Shuttle Transport of Charge in Normal and Superconducting Nanostructures
Doctoral thesis, 2002
In nanoscale systems, accumulation of charge is associated with large charging energies. If the forces arising due to the Coulomb interaction are comparable to the rigidity of the structures mechanical deformations can couple to the electronic degrees of freedom. Using analytical and numerical methods, the interplay between charge transfer and mechanical motion has been studied in both normal and superconducting double junction geometries.
In the first part of this thesis, the dynamics of a Coulomb blockade double junction where the central island may execute one dimensional center-of-mass motion in a harmonic potential are considered. It is shown that, for sufficiently large bias voltages, a dynamical instability occurs. The instability leads to a new shuttle mechanism for charge transfer where the island executes periodic motion thereby transferring charge mechanically between the leads. This is reflected in the zero temperature I - V characteristics as steps of quantized current in units of the grain vibration frequency and the electron charge. It is also shown that the onset of the mechanical instability can be associated with hysteresis in the I - V curves.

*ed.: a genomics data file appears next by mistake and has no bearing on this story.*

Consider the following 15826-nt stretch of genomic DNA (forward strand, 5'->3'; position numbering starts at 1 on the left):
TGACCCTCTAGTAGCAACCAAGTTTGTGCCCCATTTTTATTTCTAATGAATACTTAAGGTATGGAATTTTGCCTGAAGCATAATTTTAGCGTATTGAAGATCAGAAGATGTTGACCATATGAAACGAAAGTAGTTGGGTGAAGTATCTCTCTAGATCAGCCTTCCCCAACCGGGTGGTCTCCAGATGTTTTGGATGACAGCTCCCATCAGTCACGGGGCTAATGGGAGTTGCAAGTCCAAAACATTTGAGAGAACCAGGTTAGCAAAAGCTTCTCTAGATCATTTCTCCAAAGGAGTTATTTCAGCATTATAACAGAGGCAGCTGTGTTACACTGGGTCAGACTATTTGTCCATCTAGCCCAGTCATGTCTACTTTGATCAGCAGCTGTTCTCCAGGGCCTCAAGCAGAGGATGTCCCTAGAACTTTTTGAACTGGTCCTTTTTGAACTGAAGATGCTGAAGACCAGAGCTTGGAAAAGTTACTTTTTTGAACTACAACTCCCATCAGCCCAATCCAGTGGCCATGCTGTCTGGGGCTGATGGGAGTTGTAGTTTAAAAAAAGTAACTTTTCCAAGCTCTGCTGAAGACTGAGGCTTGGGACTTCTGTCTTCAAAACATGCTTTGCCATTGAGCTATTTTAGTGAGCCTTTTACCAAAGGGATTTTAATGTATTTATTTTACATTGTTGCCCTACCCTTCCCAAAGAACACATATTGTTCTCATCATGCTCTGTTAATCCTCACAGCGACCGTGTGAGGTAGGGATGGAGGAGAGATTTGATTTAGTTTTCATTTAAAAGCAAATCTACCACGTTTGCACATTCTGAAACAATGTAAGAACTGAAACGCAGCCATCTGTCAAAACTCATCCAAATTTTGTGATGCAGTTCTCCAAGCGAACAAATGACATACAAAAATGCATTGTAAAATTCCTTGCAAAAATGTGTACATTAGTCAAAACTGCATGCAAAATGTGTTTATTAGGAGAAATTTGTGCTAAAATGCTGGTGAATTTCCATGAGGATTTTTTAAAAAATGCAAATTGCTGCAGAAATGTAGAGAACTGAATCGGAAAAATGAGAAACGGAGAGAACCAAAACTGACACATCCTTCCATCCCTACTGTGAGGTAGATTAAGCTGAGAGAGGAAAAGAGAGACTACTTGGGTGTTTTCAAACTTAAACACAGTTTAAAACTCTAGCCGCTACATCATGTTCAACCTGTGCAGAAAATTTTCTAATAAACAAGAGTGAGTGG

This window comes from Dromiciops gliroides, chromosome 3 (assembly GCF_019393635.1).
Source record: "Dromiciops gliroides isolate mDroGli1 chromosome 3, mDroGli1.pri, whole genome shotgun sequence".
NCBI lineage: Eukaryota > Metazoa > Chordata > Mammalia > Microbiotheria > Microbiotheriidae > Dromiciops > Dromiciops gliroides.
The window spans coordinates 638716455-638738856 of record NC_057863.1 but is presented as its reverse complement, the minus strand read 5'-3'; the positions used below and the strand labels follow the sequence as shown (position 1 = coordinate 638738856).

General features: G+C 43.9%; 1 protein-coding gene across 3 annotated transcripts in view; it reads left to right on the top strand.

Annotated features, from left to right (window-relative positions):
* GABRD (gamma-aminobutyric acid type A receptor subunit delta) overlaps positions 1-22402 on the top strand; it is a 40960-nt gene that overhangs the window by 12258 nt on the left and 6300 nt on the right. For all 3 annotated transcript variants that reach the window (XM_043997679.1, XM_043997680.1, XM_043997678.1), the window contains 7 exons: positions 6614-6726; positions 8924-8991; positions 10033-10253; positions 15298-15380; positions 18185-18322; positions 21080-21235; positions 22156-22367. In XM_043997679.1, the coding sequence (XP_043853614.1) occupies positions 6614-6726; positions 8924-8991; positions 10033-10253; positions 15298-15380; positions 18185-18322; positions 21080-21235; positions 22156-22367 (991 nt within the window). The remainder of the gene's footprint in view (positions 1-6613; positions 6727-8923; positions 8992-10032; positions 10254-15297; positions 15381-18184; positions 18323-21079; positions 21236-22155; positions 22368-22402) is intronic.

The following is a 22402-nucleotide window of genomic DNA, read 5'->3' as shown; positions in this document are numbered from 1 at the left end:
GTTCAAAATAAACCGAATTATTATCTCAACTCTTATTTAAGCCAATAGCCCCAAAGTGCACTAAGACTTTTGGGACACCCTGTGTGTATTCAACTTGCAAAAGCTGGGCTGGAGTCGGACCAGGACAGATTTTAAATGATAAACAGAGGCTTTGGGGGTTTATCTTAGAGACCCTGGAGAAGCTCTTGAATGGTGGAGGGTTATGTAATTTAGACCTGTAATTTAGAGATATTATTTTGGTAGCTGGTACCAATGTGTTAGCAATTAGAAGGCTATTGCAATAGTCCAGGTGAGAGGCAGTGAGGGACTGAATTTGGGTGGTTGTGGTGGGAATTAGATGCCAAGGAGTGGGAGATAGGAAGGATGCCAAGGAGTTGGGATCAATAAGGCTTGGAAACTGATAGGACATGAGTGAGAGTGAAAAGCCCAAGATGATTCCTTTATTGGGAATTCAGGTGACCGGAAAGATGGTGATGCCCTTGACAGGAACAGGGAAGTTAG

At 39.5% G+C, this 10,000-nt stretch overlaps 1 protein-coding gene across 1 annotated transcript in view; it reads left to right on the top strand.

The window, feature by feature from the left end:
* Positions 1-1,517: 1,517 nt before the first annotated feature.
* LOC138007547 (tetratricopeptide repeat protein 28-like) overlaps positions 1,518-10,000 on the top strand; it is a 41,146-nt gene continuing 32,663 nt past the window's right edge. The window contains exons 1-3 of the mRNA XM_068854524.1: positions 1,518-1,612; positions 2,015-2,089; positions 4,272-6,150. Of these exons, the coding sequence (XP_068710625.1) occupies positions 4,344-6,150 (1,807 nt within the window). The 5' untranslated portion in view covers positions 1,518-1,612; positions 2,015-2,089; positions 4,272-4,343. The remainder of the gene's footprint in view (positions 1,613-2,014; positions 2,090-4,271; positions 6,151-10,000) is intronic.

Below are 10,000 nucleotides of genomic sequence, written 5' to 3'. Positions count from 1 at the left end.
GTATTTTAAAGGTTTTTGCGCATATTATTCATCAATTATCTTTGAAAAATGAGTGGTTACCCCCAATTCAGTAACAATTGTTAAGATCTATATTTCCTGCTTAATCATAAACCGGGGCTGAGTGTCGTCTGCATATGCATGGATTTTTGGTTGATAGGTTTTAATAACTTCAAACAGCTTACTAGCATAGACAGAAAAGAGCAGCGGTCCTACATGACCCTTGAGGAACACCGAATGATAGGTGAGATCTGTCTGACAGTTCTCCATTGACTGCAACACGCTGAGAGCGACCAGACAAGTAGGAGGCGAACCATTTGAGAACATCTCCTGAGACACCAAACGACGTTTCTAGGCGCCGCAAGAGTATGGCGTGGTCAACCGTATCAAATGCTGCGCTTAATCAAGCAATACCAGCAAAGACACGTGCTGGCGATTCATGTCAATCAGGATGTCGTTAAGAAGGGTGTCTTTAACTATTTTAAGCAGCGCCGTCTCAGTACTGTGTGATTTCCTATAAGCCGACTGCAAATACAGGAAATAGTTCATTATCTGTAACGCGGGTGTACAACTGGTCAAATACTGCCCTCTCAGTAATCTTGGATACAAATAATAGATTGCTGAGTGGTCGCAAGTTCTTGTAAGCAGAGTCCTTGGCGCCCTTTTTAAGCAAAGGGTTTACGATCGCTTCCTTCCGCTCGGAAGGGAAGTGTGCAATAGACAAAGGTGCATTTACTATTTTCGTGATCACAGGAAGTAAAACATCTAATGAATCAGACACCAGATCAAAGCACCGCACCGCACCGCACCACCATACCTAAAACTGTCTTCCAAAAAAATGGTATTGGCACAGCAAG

Further, by considering a similar system, a mechanically flexible three terminal device in the high temperature limit, an example of electromechanical coupling leading to chaotic behavior is demonstrated.
Finally, coherent charge transport in a superconducting shuttle junction is considered. This junction, a movable single-Cooper-pair box, consists of an externally driven grain oscillating between two remote superconducting leads. Close to each lead gates ensure degeneracy between nearby charge states. The degeneracy allows for a coherent superposition of zero and one extra Cooper pair on the grain and, hence, mechanically assisted coherent charge transport between the leads. Two different limiting cases are treated here; strongly and weakly coupled leads. In the first case it is shown that the shuttle junction can support a nonzero super current between two phase biased leads. In the second case, it is demonstrated that shuttle junction operation can establish phase coherence between two initially disconnected leads.
single electron tunneling